I guess it's been longer than I thought since I've posted any sort of Artist Profiles...my to-do list grows forever longer. But today I have a minute to show you the work of Joanne Searle. I met Jo years ago now and was intrigued by her work from the beginning. Back then she used to make these beautiful porcelain sticks that were actually built using printmaking techniques on slipcast slabs and then rolling the paper thin porcelain into the rounded forms. They were lovely and brought to mind all of the collecting we do as children (many of us still as adults too!) of miscellaneous objects out in nature or in our daily travels. I remember going through a stage myself of collecting rusted discarded metal pieces from around the city. Nuts and bolts and bits that had fallen off passing cars. I think Jo taps into this process of collecting and form of cataloguing of objects or images as a means of representing space and time, of perhaps the passing of time as marked by the natural objects she references and their various stages of life and decay. Her new work has embarked on a new direction with a new form to display the imagery.
Here's a bit of her own words describing the new form found in her works:
"Intrinsic to an egg is its complete and uninterrupted form. These qualities invite the viewer to continually trace and map over the form. The viewer can enter and exit easily while establishing notions of discovery, inquiry and mapping. I have used the egg as a vehicle to explore the origins of my ideas, to record & remember place and try to emulate my personal experience & connection with nature.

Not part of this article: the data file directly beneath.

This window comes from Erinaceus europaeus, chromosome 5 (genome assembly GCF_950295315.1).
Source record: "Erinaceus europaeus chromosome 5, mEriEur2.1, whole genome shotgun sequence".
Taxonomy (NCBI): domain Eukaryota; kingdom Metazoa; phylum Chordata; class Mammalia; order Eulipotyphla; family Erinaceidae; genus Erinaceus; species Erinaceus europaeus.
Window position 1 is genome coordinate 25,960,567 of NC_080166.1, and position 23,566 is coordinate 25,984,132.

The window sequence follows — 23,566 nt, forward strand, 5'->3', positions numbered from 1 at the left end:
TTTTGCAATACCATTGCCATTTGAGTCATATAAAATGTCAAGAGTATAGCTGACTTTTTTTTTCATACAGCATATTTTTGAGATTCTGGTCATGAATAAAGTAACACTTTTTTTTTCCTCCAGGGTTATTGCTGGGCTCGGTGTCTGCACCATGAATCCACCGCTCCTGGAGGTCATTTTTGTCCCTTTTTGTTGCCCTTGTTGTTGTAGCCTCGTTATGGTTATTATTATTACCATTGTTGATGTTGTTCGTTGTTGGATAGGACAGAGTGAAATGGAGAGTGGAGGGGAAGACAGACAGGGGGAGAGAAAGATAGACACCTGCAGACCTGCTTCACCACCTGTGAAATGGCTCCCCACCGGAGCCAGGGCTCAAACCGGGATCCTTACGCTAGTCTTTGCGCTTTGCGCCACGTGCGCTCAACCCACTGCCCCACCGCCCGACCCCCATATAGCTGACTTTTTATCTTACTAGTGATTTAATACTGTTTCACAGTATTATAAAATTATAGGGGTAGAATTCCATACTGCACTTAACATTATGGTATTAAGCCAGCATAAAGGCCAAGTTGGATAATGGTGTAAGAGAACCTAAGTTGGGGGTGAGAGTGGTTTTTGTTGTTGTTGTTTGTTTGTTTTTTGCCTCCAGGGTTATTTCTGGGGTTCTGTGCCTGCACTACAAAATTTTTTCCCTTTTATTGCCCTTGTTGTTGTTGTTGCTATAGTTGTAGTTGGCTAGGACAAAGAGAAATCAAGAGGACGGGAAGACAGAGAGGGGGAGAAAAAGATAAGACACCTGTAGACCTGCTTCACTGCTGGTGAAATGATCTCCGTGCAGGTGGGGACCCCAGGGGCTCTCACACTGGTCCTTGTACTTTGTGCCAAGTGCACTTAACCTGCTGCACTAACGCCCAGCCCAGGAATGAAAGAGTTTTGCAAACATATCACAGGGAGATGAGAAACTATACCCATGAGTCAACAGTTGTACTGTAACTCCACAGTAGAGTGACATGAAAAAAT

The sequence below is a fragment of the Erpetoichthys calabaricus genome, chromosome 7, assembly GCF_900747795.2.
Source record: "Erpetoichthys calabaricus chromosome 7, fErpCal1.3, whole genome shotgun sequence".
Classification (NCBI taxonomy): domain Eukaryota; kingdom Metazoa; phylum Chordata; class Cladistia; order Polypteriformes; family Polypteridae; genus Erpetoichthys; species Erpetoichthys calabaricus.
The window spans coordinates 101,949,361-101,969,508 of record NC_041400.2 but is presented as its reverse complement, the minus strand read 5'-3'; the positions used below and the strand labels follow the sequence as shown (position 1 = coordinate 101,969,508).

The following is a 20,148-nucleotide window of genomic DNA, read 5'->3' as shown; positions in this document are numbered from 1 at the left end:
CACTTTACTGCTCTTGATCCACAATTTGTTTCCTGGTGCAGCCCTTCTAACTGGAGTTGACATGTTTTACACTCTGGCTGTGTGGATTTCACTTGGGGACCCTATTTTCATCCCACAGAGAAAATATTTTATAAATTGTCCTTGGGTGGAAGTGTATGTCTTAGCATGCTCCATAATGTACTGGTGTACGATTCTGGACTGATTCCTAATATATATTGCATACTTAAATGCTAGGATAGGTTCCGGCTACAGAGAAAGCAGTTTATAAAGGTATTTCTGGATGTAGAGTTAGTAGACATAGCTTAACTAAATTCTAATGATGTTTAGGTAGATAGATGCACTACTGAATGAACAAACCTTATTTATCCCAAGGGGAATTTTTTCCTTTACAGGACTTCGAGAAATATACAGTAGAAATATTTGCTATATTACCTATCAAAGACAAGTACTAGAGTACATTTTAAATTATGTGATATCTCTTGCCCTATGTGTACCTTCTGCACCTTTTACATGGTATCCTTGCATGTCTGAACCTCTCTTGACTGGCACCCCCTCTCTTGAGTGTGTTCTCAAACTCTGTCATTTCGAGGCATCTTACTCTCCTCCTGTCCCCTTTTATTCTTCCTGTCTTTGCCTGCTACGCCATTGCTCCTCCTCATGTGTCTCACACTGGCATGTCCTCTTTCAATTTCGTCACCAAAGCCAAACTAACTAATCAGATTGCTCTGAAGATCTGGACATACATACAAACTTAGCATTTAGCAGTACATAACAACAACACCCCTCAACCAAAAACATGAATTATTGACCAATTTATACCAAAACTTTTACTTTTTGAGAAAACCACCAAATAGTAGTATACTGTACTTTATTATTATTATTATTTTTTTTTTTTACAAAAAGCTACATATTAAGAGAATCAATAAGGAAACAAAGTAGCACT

My use of the egg form with its inherent meaning and significance overlap and parallel the ideas surrounding my drawing. Collectively they exist as a compilation of observations, memory and the imagined. Residues of place and emotion coincide with photographic records
The early stages of the work were developed through field trips, often returning to the same site or collecting mementos from sites. It became apparent to me when I returned, that I was preoccupied with the changes that had taken place on the skin of nature."
I met Jo when living in Canberra Australia and at the time remember being quite taken by alot of the work produced by artists in the region representing nature in their work. About 6 months before I had arrived a horrible bushfire had destroyed a large section of outlying land around Canberra, had killed a large population of wildlife and had even damaged parts of the city. It had a profound effect on the residents and had strengthen their already intimate ties to nature.
Jo Searle currently works at the Australian National University and can be contacted through the Distance Ceramics Program office if you're interested in her work.